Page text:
Keep your distance: Avoiding problems with bears


HARRISBURG, Pa. – Many Pennsylvanians will begin seeing signs of new life in the outdoors as migratory birds move north and other wildlife comes out of hibernation. Among the wildlife coming out of winter slumber will be Pennsylvania’s roughly 14,000 black bears, all of which will be looking for food.

Now that bears are found throughout a large part of the state, Mark Ternent, Pennsylvania Game Commission black bear biologist, said that bear sightings are common during this time of year.

Bears on the move. Food for bears is typically scarce in the spring until vegetation begins to green-up, but bears emerging from dens need to find food after fasting for several months. Thus, sightings and, in some cases, conflicts increase as bears look for food, including in backyards.

“With bears on the move, those residents in areas with known bear populations should consider reducing the likelihood that their properties will attract bruins,” Ternent said. “While bears are, for the most part, timid animals that would sooner run than fight, people need to understand a few things about how they should react if they encounter a bear, or better yet, how to avoid an encounter all together by reducing the likelihood of attracting bears to your camp or residence.

Feeding wildlife, whether the activity is intended for birds or deer, has the potential to draw bears into a certain area. And once bears become habituated to an area where they find food, they will continue to return to this area, which is when bears become a problem for homeowners and neighbors, Ternent said.

Relocating doesn’t work. Ternent noted capturing and moving bears that have become habituated to humans is a costly and sometimes ineffective way of addressing the problem, especially when faced with the possibility of merely moving a problem bear from one area to another. That is why wildlife agencies around the country tell people that a “fed bear is a dead bear.”

Ternent also listed five suggestions that could prevent attracting bears to a property:

Play it smart. Do not feed wildlife. Food placed outside for wildlife, such as corn for squirrels, may attract bears. Even bird feeders can become “bear magnets.” And, while bird feeding during the winter months may have been appropriate, it may be time to rethink your bird feeding plans as bears start coming out of their dens.

Audubon Pennsylvania offered tips for how to safely feed birds for those in prime bear areas, including: avoid foods that are particularly attractive for bears, such as sunflower seeds, hummingbird nectar mixes or suet; bring feeders inside at night; or suspend feeders from high crosswires.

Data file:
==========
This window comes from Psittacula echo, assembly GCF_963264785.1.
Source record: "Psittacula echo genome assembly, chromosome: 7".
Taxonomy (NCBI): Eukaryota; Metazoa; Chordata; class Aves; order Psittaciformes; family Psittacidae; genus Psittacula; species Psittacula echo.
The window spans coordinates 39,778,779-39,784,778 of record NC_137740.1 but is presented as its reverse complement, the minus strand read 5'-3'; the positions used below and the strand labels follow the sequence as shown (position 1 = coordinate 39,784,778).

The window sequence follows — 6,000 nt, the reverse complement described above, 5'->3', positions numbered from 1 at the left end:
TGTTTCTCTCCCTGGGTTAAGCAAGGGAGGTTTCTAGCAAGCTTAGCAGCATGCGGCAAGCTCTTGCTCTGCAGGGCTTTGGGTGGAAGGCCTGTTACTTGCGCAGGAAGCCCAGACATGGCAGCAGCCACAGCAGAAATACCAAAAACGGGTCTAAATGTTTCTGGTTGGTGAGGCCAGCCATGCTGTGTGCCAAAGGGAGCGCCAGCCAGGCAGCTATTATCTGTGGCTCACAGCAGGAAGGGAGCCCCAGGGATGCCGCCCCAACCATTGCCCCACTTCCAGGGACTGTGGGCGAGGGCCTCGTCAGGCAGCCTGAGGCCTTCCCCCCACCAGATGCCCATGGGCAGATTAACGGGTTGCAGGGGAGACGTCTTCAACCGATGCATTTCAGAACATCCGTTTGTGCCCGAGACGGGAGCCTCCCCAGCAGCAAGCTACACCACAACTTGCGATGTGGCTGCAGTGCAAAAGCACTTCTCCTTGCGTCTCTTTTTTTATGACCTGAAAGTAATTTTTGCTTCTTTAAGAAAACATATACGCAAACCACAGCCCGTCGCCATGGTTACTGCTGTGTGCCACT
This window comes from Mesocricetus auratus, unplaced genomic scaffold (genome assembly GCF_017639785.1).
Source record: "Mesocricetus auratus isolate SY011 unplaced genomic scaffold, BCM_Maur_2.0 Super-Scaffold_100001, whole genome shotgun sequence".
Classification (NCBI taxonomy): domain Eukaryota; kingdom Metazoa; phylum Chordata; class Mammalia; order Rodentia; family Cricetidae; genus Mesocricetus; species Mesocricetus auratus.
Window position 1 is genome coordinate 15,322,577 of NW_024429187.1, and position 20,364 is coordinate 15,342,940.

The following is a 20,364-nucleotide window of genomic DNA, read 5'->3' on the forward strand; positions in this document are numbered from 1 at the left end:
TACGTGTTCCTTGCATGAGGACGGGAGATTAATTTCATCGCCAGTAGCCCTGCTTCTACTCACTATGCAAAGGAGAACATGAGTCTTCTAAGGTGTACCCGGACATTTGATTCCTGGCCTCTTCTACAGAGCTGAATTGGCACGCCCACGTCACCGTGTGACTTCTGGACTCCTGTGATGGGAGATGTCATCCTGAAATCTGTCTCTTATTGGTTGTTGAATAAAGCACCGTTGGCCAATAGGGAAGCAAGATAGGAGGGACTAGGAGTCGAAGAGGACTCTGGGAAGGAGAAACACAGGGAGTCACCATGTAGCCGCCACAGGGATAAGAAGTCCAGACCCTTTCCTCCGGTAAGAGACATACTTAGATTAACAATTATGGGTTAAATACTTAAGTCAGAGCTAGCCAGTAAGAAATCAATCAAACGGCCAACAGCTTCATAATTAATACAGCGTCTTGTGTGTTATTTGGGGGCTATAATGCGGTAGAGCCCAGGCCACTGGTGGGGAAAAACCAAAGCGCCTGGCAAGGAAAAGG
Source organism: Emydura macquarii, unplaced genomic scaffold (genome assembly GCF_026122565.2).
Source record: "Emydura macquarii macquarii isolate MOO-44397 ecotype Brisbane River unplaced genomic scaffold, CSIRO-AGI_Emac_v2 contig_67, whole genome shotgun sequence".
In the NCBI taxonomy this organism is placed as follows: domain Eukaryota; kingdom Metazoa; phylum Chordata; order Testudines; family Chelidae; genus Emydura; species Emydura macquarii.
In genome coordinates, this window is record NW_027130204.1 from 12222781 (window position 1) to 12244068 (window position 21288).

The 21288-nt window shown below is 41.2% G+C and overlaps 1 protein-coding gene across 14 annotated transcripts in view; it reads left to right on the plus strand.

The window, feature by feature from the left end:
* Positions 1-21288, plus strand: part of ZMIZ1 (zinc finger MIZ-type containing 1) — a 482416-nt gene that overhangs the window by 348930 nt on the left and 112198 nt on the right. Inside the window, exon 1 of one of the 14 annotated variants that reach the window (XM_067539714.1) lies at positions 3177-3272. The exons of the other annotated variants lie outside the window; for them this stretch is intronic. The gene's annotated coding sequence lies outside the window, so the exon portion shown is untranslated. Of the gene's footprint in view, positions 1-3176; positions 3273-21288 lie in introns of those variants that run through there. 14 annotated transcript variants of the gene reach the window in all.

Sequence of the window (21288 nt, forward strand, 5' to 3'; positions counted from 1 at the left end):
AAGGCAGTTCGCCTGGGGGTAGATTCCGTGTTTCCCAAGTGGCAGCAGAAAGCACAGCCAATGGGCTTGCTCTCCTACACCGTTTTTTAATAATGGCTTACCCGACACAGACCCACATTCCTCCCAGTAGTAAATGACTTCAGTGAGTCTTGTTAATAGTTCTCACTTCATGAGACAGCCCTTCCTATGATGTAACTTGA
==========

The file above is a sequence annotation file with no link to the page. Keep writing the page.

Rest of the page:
Keep it clean. Don’t put out garbage until pick-up day; don’t throw table scraps out back; don’t add fruit or vegetable wastes to your compost pile; and clean your barbecue grill regularly.

If you have pets and feed them outdoors, consider placing food dishes inside overnight. Encourage your neighbors to do the same.

Keep your distance. If a bear shows up in your backyard, stay calm. Shout at it like you would to chase an unwanted dog. Don’t approach it. If the bear won’t leave, call the nearest game commission office or local police department for assistance.

Eliminate temptation. Bears that visit your area are often drawn there. Neighbors need to work together to reduce an area’s appeal to bears. Promptly report road-killed deer to ensure their quick removal. Ask area businesses to keep dumpsters closed and bear-proofed (chained or locked shut).

Check please! If your dog is barking, or cat is clawing at the door to get in, try to determine what has alarmed your pet. But do it cautiously, using outside lights to full advantage and from a safe position, such as a porch or an upstairs window.

All unrecognizable outside noises and disturbances should be checked, but don’t do it on foot with a flashlight. Black bears blend in too well with nighttime surroundings providing the chance for a close encounter.

Pennsylvania’s bear population has been increasing for years, and currently is estimated to be near 14,000. Last year, hunters harvested 3,063 bears, and 312 bears were reported killed on highways.

Give them respect. “As a result of Pennsylvania’s large human and bear populations, bears and people are coming into contact more frequently,” Ternent said. “These encounters are occurring because human developments are encroaching into bear habitat and some bears have learned to associate residential areas with food. Chance encounters in the field also appear to be more common than before in some areas.”

Ternent noted that although bears are not strangers to Pennsylvanians, bears are misunderstood by many.

“Bears needn’t be feared, nor should they be dismissed as harmless. They simply need to be respected,” Ternent said. He stressed that in the past 25 years fewer than 15 people have been injured by bears in Pennsylvania, and there are no known records of a Pennsylvania black bear killing a human.

“Black bear aggression is most often the result of a human threatening a bear, its cubs, or a nearby food source, and the best reaction is to reduce that threatening appearance by leaving the area in a quiet, calm manner,” Ternent said. He also advised:

“Learning about bears and being aware of their habits is a responsibility that comes with living in rural and suburban Pennsylvania or recreating in the outdoors,” Ternent said.


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